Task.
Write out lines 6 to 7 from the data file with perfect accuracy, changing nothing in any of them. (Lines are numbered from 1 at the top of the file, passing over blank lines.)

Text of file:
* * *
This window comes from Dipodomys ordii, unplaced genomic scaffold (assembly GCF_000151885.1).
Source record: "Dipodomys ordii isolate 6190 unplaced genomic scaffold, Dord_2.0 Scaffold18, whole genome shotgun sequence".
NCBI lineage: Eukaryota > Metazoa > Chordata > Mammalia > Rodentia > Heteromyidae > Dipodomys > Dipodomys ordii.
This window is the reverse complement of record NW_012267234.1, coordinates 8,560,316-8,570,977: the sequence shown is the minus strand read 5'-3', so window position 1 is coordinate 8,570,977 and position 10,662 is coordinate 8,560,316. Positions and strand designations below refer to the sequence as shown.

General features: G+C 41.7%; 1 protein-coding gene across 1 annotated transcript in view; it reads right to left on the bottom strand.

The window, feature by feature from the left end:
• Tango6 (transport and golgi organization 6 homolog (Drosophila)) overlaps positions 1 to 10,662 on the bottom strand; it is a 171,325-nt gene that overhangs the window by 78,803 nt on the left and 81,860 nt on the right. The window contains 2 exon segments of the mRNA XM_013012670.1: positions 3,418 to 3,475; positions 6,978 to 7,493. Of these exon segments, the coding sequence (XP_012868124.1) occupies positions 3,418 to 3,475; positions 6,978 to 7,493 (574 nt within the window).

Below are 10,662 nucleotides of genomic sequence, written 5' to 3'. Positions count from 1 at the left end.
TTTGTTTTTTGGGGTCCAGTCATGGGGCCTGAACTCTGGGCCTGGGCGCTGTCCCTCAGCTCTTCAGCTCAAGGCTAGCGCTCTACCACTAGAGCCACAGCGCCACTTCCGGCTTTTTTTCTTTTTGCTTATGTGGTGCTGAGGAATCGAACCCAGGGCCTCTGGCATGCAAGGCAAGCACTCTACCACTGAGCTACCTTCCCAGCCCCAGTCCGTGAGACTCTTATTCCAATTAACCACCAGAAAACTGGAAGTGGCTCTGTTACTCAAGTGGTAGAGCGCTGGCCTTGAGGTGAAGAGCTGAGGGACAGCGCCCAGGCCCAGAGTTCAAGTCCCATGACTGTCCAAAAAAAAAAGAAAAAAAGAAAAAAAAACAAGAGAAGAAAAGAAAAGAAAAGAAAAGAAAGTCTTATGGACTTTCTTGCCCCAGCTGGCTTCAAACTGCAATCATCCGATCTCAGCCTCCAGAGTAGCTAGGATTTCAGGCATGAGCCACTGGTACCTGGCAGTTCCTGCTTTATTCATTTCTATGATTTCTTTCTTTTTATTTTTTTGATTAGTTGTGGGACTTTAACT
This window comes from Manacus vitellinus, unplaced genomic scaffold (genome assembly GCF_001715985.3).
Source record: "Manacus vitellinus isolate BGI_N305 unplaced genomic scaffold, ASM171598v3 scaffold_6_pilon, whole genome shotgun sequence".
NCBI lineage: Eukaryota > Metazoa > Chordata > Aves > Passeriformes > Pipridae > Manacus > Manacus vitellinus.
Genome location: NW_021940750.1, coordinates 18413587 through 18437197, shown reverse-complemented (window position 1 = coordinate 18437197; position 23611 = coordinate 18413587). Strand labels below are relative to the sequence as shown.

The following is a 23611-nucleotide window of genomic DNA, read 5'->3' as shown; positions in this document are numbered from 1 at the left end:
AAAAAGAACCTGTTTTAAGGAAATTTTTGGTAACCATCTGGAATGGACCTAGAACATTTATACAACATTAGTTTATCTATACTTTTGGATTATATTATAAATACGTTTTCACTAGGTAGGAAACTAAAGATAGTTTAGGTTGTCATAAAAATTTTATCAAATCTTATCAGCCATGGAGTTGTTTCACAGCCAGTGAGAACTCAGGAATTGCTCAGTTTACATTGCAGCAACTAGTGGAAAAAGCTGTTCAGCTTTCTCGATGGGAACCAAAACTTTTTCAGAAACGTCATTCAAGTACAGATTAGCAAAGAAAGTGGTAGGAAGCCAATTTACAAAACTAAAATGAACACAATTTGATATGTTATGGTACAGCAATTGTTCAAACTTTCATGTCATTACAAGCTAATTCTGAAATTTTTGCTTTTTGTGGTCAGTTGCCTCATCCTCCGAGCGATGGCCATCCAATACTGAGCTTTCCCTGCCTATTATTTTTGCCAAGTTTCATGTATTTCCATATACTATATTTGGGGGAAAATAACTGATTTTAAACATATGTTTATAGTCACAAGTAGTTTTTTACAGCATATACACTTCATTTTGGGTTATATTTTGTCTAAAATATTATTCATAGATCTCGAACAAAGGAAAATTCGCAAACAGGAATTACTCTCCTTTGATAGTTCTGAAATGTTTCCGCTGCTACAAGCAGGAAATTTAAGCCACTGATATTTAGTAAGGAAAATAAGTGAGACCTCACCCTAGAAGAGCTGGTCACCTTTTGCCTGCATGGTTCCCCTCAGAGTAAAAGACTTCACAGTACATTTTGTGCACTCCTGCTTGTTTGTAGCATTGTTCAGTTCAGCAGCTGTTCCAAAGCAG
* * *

The window, feature by feature from the left end:
• Tango6 (transport and golgi organization 6 homolog (Drosophila)) overlaps positions 1 to 10,662 on the bottom strand; it is a 171,325-nt gene that overhangs the window by 78,803 nt on the left and 81,860 nt on the right. The window contains 2 exon segments of the mRNA XM_013012670.1: positions 3,418 to 3,475; positions 6,978 to 7,493. Of these exon segments, the coding sequence (XP_012868124.1) occupies positions 3,418 to 3,475; positions 6,978 to 7,493 (574 nt within the window).